Deborah June 8, 2016 - 12:51 am

Anita, that is great news. I knew it just had to be certain areas. Thank you for this. I still plan to go after some of the wild things calm down.

Ann L June 8, 2016 - 3:02 am

I whole heartedly agree with Anita. My 2 trips to Paris have been remarkable! Even traveling the first time w a large group of women, we were treated beautifully and I’m sure we were a bit of a crowd for some restaurants to handle. Not once do I recall anything but kindness and a welcoming spirit being shown us. We try to reciprocate by being mindful to try to speak at least some French when possible, to greet shopkeepers, to appreciate their lifestyle. Wonderful. Almost without fail people were eager and went out of their way to offer assistance at the Metro or bus or even standing on a corner with a map. I often wonder when people say they haven’t been treated well, how they treated residents of the host country. Give a smile and respect, get the same in return most often. In the Normandy area it was heartwarming to hear the gratefulness still expressed for the Allies participation in WW2. Lovely truly! I hope to return again in the near future.

Deborah June 8, 2016 - 7:36 am

Thank you Ann!

Vicki Sewell June 7, 2016 - 9:02 pm

What a great story. My dad was killed in the Koren war when I was 6. I was borne June 14, 1945. My dad is still my hero. I remember him reading me bed time stories, except they were not fairy tails, they were stories from the encyclopedia ! He also served in WW2. I will never for get the last time I saw him. He was boarding one of those ugly green military trains headed to take him off to war. My mom was sobbing, I did not understand. Let us never forget ! Beautiful story and pics. Can not wait to get your new book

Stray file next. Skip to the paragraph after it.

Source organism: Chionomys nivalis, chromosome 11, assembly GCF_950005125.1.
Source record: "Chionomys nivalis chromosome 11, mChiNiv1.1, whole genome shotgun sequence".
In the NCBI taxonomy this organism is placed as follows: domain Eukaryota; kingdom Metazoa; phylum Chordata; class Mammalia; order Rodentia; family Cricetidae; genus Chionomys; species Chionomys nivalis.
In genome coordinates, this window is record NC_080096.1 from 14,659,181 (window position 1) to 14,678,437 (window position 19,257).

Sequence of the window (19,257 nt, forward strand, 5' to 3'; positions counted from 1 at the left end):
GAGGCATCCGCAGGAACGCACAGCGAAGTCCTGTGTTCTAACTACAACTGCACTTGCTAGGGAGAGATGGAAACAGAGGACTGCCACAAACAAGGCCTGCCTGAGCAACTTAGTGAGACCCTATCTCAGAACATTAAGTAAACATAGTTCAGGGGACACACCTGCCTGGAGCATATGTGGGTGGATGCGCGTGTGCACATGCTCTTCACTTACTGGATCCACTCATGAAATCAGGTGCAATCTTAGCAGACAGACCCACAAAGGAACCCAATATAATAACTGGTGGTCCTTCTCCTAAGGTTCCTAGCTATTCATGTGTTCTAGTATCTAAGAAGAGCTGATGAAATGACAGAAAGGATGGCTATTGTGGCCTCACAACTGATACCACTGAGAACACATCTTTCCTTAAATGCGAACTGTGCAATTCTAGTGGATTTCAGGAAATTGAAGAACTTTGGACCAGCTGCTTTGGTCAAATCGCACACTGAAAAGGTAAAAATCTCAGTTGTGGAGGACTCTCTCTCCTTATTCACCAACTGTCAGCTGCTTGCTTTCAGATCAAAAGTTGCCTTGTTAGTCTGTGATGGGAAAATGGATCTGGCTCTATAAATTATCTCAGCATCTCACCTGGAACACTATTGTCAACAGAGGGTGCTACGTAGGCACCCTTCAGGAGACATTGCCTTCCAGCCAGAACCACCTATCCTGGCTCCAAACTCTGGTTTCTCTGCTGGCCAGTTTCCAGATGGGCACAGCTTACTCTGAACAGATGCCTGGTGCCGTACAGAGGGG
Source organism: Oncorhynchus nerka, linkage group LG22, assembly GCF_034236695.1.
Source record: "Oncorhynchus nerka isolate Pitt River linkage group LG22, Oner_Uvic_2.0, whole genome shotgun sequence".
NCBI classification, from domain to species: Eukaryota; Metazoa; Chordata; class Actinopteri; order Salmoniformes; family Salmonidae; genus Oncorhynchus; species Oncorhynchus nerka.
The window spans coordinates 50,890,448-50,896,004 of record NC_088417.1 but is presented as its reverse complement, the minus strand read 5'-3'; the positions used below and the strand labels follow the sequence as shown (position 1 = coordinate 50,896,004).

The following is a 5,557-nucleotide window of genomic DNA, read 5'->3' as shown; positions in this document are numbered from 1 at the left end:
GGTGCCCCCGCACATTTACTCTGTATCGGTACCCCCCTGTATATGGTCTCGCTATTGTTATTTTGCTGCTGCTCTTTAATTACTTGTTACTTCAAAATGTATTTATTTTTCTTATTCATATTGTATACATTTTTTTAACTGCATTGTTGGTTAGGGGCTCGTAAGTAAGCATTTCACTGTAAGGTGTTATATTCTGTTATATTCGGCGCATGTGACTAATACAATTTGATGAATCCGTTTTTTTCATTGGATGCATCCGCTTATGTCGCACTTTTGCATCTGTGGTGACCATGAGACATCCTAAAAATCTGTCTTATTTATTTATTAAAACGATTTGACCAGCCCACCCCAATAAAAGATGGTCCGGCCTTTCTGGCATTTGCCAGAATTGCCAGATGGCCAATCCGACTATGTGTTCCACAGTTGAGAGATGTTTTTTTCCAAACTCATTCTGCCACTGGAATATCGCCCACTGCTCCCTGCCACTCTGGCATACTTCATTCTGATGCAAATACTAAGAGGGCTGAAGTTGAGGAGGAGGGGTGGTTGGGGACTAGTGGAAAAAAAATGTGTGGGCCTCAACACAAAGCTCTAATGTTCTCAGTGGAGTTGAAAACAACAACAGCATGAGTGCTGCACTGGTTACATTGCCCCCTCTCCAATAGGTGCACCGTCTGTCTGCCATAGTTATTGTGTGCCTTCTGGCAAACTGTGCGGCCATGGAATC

Linda Quast June 11, 2016 - 7:31 am

Vickie, You and I share the same birthday. None of my closest family served in the armed forces, but I have nothing but admiration for those who did and currently do. As a brand new nurse during the Viet Nam war, I was approached by more than one branch of the service to join. I cannot imagine how my life would have changed if I had accepted that call.

Brenda Chambers June 7, 2016 - 9:26 pm

Oh what a heartwarming story. Thanks so much for the post.

Joanne June 7, 2016 - 9:36 pm

Thank you for sharing this beautiful story during the time of year that we remember D-Day. On our last trip to France we were so fortunate to visit the Normandy area. We stayed in the lovely town of Bayeux and were amazed at the beautiful Cathedral and of course, the Bayeux Tapestry.
But the most meaningful days were spent with a retired British General named Johnny Rickett. While Johnny was not old enough at the time to serve in WWII, he became a member of her Majesty’s troops shortly thereafter and got to know some of the men who actually served. Now that he is retired, Johnny gives private tours about the invasion. He comes across from England on the ferry and will spend 1-2 days immersing visitors in the rich history of D Day and the days that followed.